Fake versions of real money have been around ever since people first stopped bartering for goods and began exchanging representations of wealth for items and it remains a bigger problem than you might think. It’s estimated, for example, that over 200 million fake US dollars are currently in circulation around the globe. As a result, the government has dedicated significant resources to continually updating security features on bills in an effort to make them more difficult to copy.
Counterfeit money confiscated by law enforcement.
Image courtesy of Johnson City Press
However, the increasing availability of powerful technologies combined with simple ingenuity have given counter-counterfeiting measures a run for their money. Tarshema Brice took advantage of a Hewlett-Packard, a degreasing formula, and a toothbrush to create somewhere between 10 and 20 thousand fake US bills before being caught in 2013. Albert Talton used printers he bought at Staples and sheets of newspaper to create his faux currency, pumping out more than $7 million worth before landing himself a spot in prison in 2009. But the record is held by Canadian counterfeiter Frank Bourassa who was ultimately found to have printed $250 million with only a $300,000 initial outlay.
The latest effort to address the production of funny money comes from the Karlsruher Institut Für Technologie (KIT) in Germany, where researchers have developed a method for 3D printing microstructures onto bills. The structures themselves are no longer than about 100 μm (one millionth of a meter) and nearly invisible to the naked eye. Instead, the structures would be read by a machine, also developed by the team at KIT. The development was described by Professor Martin Wegener, expert in 3D printing of microstructures at the Institute of Nanotechnology at KIT:
“Today, optical security features, such as holograms, are frequently based on two-dimensional microstructures. By using 3D printed fluorescent microstructures, counterfeit protection can be increased. Security fetaures produced in this way are not only of individual character, but also very complex in manufacture. This makes life difficult [for] forgers.”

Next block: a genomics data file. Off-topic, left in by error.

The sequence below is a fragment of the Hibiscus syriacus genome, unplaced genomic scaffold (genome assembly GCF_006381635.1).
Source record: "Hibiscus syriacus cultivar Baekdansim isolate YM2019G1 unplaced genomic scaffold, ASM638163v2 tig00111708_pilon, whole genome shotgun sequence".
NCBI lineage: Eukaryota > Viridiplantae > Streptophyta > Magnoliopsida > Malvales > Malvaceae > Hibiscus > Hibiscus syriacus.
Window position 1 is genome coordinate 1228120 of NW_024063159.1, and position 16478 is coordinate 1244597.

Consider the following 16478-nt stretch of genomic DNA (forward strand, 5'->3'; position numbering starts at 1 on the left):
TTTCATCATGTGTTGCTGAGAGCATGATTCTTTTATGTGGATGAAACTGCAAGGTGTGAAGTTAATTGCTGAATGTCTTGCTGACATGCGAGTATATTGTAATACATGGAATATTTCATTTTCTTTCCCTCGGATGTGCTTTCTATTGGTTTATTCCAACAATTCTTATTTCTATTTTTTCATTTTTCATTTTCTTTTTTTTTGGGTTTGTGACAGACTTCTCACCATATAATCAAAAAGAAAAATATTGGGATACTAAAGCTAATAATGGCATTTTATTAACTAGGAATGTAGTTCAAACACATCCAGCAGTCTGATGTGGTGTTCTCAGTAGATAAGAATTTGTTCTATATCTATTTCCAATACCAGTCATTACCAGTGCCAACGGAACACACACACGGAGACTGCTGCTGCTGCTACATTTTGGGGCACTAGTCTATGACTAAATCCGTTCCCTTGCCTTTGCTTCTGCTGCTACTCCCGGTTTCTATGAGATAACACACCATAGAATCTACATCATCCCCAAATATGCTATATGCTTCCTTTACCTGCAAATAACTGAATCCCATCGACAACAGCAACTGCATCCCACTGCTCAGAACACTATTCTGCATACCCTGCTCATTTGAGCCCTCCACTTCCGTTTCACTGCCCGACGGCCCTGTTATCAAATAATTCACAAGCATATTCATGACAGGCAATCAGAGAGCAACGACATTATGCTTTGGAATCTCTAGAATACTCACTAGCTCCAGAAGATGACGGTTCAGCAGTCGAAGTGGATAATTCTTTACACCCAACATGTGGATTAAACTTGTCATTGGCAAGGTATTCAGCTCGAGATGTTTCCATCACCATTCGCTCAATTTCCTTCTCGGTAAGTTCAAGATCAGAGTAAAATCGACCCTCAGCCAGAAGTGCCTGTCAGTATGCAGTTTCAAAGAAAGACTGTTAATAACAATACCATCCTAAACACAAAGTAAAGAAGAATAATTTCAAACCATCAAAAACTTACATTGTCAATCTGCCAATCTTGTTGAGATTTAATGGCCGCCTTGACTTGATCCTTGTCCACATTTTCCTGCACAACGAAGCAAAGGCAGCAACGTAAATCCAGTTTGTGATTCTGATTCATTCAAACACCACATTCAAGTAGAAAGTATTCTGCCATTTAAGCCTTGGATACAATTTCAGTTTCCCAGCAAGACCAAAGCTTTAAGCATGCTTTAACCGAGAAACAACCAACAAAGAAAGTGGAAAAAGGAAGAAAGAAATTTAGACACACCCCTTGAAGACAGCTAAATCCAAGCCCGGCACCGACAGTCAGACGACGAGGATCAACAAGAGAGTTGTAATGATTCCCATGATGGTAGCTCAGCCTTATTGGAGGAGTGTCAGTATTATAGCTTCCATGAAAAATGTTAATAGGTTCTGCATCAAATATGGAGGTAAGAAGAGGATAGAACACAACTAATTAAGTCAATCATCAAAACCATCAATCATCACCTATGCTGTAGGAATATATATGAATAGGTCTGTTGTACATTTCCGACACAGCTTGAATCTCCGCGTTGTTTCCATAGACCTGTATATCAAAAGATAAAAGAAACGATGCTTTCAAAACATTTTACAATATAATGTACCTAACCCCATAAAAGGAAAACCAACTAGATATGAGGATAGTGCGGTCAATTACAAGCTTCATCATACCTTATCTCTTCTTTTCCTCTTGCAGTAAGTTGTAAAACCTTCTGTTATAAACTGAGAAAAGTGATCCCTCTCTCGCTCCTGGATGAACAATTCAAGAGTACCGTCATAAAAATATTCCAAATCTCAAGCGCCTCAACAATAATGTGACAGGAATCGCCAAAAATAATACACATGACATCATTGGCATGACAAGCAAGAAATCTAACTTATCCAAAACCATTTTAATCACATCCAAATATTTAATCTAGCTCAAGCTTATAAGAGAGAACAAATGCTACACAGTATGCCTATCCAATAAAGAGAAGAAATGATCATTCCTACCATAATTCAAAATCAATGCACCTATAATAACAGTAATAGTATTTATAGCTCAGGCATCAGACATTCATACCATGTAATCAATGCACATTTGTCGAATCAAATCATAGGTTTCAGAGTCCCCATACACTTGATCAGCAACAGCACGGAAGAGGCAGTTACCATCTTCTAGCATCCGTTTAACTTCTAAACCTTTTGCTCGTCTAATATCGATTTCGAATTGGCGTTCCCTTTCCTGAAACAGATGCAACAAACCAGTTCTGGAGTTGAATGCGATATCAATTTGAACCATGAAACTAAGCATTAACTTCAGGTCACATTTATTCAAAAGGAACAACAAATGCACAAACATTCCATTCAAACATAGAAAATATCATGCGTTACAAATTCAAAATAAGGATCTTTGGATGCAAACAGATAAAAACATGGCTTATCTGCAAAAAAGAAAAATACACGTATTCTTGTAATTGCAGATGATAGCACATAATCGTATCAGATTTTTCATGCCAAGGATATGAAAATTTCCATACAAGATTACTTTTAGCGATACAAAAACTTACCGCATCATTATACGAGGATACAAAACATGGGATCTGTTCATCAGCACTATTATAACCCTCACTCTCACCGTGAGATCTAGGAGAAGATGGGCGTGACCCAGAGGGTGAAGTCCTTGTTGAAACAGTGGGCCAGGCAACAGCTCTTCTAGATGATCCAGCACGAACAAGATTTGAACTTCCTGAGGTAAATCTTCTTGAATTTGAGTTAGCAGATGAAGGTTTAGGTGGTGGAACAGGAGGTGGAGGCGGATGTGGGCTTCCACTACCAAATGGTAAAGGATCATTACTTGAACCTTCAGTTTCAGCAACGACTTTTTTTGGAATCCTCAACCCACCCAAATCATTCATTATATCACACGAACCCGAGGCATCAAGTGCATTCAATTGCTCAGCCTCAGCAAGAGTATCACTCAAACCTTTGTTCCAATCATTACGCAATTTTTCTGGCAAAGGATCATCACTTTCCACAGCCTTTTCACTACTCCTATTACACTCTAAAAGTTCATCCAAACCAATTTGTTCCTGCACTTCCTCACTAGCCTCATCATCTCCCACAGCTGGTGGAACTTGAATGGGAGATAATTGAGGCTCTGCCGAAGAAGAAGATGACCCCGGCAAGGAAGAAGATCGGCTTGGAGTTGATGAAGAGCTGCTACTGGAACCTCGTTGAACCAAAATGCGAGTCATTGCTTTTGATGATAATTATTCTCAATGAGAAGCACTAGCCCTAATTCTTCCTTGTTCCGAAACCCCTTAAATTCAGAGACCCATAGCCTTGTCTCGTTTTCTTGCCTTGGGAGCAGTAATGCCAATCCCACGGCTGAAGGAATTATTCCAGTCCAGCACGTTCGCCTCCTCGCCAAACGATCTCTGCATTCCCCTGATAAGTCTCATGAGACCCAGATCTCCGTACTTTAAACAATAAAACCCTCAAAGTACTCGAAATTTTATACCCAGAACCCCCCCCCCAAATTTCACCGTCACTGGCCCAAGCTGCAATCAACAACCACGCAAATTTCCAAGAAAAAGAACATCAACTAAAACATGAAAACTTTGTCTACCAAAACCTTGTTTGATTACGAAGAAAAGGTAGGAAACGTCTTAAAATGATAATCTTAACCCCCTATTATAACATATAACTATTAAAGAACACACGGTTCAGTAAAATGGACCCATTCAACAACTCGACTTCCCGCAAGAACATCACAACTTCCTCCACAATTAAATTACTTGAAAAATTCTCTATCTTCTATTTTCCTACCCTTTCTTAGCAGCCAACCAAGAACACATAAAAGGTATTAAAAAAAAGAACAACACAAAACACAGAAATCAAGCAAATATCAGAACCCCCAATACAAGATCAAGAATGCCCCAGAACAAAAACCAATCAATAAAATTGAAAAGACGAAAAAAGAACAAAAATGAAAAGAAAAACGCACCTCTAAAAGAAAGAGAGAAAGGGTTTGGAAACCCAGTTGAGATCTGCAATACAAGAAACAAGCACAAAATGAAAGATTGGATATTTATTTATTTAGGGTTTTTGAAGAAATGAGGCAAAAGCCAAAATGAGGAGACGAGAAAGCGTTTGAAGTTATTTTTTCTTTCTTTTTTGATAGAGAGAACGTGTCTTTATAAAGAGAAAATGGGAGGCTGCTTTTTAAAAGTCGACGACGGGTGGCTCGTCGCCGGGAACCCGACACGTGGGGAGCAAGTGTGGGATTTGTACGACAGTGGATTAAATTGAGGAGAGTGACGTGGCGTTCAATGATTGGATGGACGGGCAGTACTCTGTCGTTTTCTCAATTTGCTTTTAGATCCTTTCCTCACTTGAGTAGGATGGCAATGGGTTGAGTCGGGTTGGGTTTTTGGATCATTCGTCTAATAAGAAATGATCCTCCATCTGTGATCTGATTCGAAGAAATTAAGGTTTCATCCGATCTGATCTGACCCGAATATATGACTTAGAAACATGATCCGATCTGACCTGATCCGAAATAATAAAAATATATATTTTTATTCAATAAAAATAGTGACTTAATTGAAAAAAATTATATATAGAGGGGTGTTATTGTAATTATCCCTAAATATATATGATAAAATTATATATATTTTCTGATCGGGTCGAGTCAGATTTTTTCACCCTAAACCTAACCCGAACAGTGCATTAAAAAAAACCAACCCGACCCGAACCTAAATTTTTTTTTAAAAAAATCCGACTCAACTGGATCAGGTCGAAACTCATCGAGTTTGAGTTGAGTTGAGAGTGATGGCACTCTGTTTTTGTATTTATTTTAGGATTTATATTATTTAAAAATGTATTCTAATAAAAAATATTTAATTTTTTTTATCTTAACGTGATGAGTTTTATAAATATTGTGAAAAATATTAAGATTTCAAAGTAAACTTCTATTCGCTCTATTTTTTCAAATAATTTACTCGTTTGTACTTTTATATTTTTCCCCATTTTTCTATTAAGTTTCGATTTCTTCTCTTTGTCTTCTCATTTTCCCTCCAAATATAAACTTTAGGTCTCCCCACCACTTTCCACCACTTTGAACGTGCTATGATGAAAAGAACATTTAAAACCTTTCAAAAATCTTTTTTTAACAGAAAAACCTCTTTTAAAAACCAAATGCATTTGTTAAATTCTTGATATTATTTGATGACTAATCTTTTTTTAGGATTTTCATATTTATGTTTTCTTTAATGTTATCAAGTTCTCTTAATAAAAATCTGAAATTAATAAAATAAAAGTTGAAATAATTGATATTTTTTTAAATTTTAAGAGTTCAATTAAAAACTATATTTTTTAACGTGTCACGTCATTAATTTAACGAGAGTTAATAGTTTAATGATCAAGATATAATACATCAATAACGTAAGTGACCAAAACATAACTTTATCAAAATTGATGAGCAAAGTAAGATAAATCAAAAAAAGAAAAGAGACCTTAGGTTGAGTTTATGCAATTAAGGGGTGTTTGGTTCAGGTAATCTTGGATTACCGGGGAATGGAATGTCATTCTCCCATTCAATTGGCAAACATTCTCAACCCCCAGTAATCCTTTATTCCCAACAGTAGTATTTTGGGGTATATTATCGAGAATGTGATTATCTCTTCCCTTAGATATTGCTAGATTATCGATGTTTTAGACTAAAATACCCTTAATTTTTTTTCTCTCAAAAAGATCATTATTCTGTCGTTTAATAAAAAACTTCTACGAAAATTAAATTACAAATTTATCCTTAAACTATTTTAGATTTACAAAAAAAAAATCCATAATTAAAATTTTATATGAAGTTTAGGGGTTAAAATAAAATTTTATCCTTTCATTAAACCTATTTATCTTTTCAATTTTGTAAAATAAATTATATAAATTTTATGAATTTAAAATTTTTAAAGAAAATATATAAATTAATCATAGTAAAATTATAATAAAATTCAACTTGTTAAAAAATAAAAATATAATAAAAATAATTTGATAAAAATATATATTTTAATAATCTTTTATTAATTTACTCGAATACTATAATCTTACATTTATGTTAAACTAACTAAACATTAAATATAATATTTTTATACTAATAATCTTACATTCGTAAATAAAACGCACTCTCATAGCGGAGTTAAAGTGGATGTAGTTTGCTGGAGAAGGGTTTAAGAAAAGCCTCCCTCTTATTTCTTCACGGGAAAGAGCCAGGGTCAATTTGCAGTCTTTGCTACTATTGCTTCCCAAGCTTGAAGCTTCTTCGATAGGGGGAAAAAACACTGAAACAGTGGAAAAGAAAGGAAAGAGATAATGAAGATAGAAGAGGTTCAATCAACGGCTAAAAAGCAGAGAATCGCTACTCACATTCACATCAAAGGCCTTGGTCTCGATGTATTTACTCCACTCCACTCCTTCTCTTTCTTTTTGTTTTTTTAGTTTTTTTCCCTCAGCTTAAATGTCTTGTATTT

A complete discussion of the technique has been proposed in the journal of Advanced Materials Technologies, but concisely stated, the microstructure consists of a 3D cross-grid of fluorescent dots that can be arranged in any number of combinations on the three dimensional grid. Precise and rapid laser lithography is used to produce and print the microstructures by building them up layer by layer from non-fluorescent and two fluorescent photoresists. The point at which the liquid photoresist is touched by the laser beam is hardened, creating a filigree structure which can then be encased in a transparent polymer that provides protection from damage.
Counterfeits and product piracy can be prevented by security features, such as printed 3-D microstructures, on products or packagings. [Image courtesy of Frederik Mayer/KIT]
This type of security feature can be used to prevent theft and counterfeiting of not only money but products as well. The microstructure could be embedded in foil security tags or used to protect items such as pharmaceuticals or even mechanical components. All that is required on the end of the organization wishing to identify the authenticity is a special instrument that can detect the fluorescent structures and provide a readout. The hope is that this new technology can put counterfeiting out of the reach of all but the most technologically advanced.
You can access the full study here.
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